Hot answers tagged

99

I like to store mine on paper. Using a JavaScript (read: offline) QR code generator, I create an image of my private key in ASCII armoured form, then print this off. Note alongside it the key ID and store it in a physically secure location. If you have a large key or lots of keys I recommend paperbak, although be sure to write down instructions on how to ...


39

I'm not sure about Google Drive, but Dropbox provides a way to recover previous file versions, a feature that wouldn't be impacted by the ransomware, since it relies on a file copies on the Dropbox servers. So it'd certainly be a way of protecting your data. However, recovering everything over your internet connection is a relatively slow process. ...


25

I haven't thought through the details, but if a secure hash of the file content were used as the key then any (and only) clients who "knew the hash" would be able to access the content. Essentially the cloud storage would act as a collective partial (very sparse, in fact) rainbow table for the hashing function, allowing it to be "reversed". From the ...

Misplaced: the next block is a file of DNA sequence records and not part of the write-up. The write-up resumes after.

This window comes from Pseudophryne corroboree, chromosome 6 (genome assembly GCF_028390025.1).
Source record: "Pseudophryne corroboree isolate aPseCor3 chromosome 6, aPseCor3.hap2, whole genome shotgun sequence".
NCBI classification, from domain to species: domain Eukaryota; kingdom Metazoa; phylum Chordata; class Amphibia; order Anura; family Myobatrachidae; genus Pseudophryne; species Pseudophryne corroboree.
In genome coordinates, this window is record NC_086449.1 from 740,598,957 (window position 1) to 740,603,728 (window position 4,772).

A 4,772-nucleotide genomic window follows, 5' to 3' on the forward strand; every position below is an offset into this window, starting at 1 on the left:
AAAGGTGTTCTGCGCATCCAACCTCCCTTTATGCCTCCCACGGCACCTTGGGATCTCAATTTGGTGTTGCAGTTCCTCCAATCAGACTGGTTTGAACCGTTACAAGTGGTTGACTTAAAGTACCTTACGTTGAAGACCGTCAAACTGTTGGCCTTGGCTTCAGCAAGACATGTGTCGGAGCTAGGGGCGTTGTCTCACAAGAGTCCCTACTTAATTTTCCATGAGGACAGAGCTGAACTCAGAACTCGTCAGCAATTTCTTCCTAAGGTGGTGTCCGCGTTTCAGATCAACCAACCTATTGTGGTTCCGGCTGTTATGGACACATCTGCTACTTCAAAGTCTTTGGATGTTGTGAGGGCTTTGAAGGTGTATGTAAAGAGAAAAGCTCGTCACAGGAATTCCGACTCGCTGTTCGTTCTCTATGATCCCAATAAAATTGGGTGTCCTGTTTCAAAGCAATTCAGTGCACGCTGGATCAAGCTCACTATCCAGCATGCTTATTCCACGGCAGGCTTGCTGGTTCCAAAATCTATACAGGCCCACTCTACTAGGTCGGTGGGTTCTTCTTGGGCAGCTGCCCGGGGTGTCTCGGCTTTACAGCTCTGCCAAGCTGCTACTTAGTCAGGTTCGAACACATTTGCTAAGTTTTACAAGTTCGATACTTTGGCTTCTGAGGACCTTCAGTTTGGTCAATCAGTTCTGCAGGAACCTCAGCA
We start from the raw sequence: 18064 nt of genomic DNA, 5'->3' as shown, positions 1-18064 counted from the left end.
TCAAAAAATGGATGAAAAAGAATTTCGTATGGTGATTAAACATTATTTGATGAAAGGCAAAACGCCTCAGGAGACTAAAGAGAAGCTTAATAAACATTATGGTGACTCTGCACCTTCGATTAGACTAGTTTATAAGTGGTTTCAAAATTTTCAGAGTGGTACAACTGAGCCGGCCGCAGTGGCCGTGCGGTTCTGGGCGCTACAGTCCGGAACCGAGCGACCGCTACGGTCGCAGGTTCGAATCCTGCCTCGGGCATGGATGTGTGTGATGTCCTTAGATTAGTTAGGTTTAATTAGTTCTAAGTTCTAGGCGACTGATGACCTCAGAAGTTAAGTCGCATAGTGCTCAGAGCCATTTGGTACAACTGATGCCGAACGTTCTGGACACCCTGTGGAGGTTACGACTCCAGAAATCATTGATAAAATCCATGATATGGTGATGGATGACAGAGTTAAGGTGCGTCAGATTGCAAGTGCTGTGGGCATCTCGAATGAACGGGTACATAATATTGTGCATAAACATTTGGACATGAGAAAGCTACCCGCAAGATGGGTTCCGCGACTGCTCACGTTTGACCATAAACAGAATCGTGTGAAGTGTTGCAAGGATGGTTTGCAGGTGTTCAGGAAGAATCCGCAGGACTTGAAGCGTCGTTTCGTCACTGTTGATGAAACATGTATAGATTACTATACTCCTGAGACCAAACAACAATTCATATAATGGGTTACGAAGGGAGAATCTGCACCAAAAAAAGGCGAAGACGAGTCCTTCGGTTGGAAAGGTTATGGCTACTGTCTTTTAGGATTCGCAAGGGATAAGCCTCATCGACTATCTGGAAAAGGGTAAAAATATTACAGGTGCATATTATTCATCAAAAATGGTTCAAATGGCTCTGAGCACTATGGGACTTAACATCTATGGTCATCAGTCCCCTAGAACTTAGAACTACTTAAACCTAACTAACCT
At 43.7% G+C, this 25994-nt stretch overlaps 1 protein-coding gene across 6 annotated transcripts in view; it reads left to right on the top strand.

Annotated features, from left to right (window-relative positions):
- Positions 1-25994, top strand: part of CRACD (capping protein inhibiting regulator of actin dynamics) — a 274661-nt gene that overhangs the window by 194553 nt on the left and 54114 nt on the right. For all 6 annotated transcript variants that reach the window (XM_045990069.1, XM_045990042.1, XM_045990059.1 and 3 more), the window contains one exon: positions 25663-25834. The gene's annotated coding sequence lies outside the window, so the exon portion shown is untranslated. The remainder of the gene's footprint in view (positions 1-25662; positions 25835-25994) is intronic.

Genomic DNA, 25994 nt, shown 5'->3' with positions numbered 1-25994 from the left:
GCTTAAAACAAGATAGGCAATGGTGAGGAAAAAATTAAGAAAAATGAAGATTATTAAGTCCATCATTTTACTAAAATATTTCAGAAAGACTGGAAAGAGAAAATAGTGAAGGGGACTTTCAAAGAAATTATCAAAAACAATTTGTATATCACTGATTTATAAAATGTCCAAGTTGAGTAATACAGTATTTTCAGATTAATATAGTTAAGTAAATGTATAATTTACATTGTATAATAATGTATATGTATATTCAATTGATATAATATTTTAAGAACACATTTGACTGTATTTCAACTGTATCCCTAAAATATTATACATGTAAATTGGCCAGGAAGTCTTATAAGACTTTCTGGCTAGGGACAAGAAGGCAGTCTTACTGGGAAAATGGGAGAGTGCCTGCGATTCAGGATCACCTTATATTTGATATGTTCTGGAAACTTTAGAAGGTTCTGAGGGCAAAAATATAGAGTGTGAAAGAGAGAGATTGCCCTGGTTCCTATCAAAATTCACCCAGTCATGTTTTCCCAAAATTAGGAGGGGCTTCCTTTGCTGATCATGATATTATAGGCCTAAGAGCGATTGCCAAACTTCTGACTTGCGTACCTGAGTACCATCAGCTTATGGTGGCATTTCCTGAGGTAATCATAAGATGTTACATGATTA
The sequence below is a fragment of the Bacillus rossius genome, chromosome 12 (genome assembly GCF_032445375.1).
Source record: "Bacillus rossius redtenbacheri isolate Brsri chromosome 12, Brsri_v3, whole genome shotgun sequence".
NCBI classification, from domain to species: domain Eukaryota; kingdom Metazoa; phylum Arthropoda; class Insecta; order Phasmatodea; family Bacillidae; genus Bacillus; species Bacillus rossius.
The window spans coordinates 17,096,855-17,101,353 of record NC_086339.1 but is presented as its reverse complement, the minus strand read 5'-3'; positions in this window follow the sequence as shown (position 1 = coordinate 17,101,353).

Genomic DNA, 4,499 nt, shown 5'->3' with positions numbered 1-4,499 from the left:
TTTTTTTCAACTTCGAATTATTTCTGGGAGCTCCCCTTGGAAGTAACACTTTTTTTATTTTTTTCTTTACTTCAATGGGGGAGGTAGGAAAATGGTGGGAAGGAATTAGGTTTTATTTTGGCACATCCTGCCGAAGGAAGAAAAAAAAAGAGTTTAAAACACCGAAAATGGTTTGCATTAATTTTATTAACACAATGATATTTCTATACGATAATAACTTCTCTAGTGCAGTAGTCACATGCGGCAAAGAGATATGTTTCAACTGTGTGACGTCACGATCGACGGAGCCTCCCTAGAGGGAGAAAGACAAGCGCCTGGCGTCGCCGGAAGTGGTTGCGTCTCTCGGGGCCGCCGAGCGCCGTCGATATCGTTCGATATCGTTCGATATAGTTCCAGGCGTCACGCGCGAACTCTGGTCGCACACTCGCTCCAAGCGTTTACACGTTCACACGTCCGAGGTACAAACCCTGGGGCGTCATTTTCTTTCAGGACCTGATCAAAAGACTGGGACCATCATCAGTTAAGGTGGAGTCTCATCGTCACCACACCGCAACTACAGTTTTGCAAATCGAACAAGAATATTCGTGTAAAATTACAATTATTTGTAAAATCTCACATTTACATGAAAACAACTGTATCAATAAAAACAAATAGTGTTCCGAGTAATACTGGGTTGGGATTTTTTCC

21

The commercial ad you link to, and the company web site, are really short on information; and waving "20 patents" as a proof of competence is weird: patents do not prove that the technology is good, only that there are some people who staked a few thousand dollars on the idea that the technology will sell well. Let's see if there is a way to make these ...


19

On-site storage Fireproof safe/cabinet in a access controlled environment is often considered safe enough, It is manual labor to actually put the drives/tapes into the container. Example: Attached fireproof media container. An example here is SentrySafe. A cheaper example is ioSafe. Site redundancy. When you already have site redundancy for your ...


18

Backing up the TrueCrypt container means that you'll end with a timeline of your encrypted volume, and all of those versions share the same key. Having different versions of the container with the same key gives the adversary two advantages: Information leakage: The adversary will know which sectors of the volume changed. and, as a consequence, a ...


18

Simple, cheap and relatively scalable solution (Although I'm aware it has nothing with online storage to do) I have two USB drives that I rotate regularly (you can add a reminder in your calendar if you're afraid to do so). You can use one of the many synchronization tools to choose which folders should be copied, I use Allway Sync. One of the drive is ...